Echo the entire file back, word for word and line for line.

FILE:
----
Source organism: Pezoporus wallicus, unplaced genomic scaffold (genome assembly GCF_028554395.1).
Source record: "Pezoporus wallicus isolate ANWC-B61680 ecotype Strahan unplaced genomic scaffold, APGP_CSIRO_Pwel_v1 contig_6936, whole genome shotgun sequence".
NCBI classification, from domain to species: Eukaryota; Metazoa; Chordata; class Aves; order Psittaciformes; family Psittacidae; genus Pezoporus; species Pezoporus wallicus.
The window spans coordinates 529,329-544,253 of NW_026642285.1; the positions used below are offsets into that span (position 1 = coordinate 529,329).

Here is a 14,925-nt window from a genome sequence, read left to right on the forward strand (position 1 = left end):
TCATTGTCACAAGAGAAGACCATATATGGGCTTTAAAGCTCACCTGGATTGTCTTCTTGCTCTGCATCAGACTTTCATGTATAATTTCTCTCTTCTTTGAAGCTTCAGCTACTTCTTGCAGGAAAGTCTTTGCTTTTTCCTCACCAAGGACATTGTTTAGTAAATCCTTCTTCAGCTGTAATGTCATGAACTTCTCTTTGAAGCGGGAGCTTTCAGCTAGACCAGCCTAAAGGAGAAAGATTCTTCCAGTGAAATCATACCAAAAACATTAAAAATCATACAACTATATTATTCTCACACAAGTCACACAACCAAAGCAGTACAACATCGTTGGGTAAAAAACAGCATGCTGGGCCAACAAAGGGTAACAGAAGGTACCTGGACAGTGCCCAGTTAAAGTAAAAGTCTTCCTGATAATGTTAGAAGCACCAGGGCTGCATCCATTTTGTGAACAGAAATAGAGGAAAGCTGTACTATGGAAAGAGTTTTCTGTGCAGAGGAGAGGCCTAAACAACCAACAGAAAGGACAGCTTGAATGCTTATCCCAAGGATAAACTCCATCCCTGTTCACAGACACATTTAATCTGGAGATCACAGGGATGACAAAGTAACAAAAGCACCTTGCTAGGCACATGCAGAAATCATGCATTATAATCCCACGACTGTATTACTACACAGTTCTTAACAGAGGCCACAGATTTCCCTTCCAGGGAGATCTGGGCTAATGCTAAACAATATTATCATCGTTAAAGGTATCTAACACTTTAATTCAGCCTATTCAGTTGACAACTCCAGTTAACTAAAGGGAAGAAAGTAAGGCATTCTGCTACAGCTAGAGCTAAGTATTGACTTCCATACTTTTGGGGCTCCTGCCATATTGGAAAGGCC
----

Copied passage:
Source organism: Pezoporus wallicus, unplaced genomic scaffold (genome assembly GCF_028554395.1).
Source record: "Pezoporus wallicus isolate ANWC-B61680 ecotype Strahan unplaced genomic scaffold, APGP_CSIRO_Pwel_v1 contig_6936, whole genome shotgun sequence".
NCBI classification, from domain to species: Eukaryota; Metazoa; Chordata; class Aves; order Psittaciformes; family Psittacidae; genus Pezoporus; species Pezoporus wallicus.
The window spans coordinates 529,329-544,253 of NW_026642285.1; the positions used below are offsets into that span (position 1 = coordinate 529,329).

Here is a 14,925-nt window from a genome sequence, read left to right on the forward strand (position 1 = left end):
TCATTGTCACAAGAGAAGACCATATATGGGCTTTAAAGCTCACCTGGATTGTCTTCTTGCTCTGCATCAGACTTTCATGTATAATTTCTCTCTTCTTTGAAGCTTCAGCTACTTCTTGCAGGAAAGTCTTTGCTTTTTCCTCACCAAGGACATTGTTTAGTAAATCCTTCTTCAGCTGTAATGTCATGAACTTCTCTTTGAAGCGGGAGCTTTCAGCTAGACCAGCCTAAAGGAGAAAGATTCTTCCAGTGAAATCATACCAAAAACATTAAAAATCATACAACTATATTATTCTCACACAAGTCACACAACCAAAGCAGTACAACATCGTTGGGTAAAAAACAGCATGCTGGGCCAACAAAGGGTAACAGAAGGTACCTGGACAGTGCCCAGTTAAAGTAAAAGTCTTCCTGATAATGTTAGAAGCACCAGGGCTGCATCCATTTTGTGAACAGAAATAGAGGAAAGCTGTACTATGGAAAGAGTTTTCTGTGCAGAGGAGAGGCCTAAACAACCAACAGAAAGGACAGCTTGAATGCTTATCCCAAGGATAAACTCCATCCCTGTTCACAGACACATTTAATCTGGAGATCACAGGGATGACAAAGTAACAAAAGCACCTTGCTAGGCACATGCAGAAATCATGCATTATAATCCCACGACTGTATTACTACACAGTTCTTAACAGAGGCCACAGATTTCCCTTCCAGGGAGATCTGGGCTAATGCTAAACAATATTATCATCGTTAAAGGTATCTAACACTTTAATTCAGCCTATTCAGTTGACAACTCCAGTTAACTAAAGGGAAGAAAGTAAGGCATTCTGCTACAGCTAGAGCTAAGTATTGACTTCCATACTTTTGGGGCTCCTGCCATATTGGAAAGGCC